It used to be said by Irish speakers in the South that they could “shame” Fianna Fáil into doing something about the language. The same phenomenon could now be said to be taking place in the North – Sinn Féin have been “shamed” into a course of action that they might not have otherwise taken.
Many northern Irish speakers are also angry that the Government in Dublin has done so little to support the language in the Republic, thus allowing unionists to downplay the issue even more. To give him his due, Taoiseach Leo Varadkar has been making all the right noises about the language since he took office.
However, it is difficult for him to decry the DUP for renaming a boat in English when Fine Gael has also dropped the policy of naming ships of the Naval Service in Irish and is now naming them after writers of, well, English.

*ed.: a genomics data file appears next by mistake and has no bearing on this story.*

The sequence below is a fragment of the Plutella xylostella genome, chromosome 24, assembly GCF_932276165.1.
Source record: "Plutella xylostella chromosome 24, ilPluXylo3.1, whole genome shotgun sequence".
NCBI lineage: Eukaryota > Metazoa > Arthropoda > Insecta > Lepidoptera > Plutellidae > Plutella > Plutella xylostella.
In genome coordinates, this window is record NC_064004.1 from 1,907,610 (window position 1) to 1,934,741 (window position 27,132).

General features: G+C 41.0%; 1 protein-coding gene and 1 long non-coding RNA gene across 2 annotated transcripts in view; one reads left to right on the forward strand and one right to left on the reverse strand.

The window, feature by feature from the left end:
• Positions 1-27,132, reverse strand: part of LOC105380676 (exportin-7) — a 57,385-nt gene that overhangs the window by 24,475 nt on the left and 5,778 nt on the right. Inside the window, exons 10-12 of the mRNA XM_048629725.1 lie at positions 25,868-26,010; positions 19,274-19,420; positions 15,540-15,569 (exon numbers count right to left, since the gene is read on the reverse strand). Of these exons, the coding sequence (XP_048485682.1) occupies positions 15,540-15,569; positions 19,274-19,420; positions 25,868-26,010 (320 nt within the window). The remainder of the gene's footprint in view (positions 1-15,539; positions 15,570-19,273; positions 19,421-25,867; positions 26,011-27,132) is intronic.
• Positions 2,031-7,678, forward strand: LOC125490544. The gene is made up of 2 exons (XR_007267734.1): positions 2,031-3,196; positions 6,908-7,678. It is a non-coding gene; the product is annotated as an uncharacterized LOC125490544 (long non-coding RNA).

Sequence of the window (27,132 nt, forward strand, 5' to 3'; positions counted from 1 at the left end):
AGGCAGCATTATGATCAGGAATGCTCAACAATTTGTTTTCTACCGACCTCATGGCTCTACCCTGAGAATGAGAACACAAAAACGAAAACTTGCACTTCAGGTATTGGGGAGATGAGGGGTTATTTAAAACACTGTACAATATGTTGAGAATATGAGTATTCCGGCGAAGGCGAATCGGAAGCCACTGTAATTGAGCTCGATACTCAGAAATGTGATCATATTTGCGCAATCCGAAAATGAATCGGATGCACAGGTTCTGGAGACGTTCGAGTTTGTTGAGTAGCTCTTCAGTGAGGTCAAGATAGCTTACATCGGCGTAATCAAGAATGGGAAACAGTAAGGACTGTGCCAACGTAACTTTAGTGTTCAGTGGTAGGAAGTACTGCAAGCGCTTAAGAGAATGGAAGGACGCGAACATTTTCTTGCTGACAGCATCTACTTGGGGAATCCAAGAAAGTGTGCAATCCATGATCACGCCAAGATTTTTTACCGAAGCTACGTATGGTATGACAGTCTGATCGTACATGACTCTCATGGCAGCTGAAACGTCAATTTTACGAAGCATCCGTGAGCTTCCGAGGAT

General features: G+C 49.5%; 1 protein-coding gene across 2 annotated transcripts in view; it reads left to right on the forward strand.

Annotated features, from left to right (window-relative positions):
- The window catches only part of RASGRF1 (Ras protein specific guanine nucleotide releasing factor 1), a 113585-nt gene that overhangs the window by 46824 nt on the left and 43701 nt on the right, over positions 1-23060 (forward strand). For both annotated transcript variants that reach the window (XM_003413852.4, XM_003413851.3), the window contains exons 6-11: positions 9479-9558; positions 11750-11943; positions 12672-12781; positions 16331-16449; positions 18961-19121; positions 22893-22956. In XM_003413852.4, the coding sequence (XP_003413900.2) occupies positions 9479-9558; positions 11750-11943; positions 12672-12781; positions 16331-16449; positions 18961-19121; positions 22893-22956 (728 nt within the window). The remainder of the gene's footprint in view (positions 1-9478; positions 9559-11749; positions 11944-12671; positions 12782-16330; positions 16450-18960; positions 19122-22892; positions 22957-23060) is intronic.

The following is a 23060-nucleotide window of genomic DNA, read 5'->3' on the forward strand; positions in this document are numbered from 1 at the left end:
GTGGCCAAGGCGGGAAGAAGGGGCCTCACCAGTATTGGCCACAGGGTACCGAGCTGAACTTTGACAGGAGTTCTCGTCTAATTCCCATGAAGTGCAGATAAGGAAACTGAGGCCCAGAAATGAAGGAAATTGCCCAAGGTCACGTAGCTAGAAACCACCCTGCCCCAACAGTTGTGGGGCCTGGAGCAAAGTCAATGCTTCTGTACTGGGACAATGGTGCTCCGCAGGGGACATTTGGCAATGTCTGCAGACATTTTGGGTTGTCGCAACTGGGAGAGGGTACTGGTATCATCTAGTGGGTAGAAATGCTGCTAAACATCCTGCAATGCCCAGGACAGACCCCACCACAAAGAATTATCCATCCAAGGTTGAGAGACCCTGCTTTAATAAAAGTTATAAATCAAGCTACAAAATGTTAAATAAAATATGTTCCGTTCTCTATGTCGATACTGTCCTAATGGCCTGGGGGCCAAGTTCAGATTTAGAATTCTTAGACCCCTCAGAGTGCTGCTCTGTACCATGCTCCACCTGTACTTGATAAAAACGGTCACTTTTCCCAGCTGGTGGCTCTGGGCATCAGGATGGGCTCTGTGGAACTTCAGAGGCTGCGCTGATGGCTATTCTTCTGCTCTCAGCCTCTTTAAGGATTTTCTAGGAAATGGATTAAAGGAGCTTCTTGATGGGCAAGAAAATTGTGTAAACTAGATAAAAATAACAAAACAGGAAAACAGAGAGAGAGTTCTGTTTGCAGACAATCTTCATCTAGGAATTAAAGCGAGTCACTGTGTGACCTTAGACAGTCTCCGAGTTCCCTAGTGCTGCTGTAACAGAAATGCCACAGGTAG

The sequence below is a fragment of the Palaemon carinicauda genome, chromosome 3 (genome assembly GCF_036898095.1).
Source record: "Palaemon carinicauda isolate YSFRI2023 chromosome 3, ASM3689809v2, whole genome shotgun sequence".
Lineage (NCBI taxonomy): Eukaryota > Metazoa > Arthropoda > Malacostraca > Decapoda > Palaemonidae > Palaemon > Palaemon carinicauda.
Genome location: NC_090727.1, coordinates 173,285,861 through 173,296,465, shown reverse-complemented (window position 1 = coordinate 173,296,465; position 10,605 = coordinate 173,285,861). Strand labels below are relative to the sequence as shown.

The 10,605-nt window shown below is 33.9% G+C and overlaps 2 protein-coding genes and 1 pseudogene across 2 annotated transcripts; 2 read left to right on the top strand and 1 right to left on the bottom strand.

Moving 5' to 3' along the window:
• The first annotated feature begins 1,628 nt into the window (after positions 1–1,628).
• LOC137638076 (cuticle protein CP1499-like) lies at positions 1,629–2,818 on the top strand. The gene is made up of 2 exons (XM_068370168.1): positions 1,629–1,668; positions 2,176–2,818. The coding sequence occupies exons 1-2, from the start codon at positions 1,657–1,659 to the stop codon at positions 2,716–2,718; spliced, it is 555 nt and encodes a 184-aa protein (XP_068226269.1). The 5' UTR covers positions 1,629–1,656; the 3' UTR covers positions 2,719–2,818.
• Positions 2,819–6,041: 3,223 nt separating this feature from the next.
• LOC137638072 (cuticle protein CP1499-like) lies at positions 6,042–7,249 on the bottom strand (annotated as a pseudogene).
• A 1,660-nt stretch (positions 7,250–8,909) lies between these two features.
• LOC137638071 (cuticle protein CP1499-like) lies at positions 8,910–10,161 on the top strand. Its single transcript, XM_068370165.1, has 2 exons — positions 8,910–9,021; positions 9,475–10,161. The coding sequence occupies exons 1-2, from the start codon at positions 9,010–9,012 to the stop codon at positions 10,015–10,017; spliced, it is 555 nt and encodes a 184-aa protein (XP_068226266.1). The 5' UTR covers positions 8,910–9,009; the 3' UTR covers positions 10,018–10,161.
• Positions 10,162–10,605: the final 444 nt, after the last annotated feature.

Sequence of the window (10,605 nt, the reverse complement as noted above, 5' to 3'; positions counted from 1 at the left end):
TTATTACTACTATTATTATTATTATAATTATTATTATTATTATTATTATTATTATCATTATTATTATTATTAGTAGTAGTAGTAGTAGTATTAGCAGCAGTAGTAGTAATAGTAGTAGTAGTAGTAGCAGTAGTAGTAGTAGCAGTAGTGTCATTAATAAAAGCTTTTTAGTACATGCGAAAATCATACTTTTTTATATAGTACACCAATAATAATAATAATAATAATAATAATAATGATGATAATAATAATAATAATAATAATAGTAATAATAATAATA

Worse, former taoiseach Enda Kenny spoke Irish but showed little interest in protecting it. He was described by one well-respected journalist, Breandán Delap, as having failed “disastrously in his moral duty to ensure that the state of the language would be better when he left office as when he had assumed it”.
Kenny’s attitude was noticed by Irish speakers in Belfast and Derry as much as it was in Dublin and Galway. Irish speakers see themselves as speaking a living language that belongs to 32 counties and do not recognise language partition.
If the Dublin Government shows such little interest in Irish and the DUP are constantly sniping, then what other alternative is there but for activists to shout “Ná géilltear!” (“No surrender!”) and demand legislation to give the language support in their green field?
Still, the most astounding thing of all is that the DUP, Sinn Féin and the two governments have all let themselves be backed into a corner by a few thousand people in red T-shirts, pushing baby buggies down the Falls Road.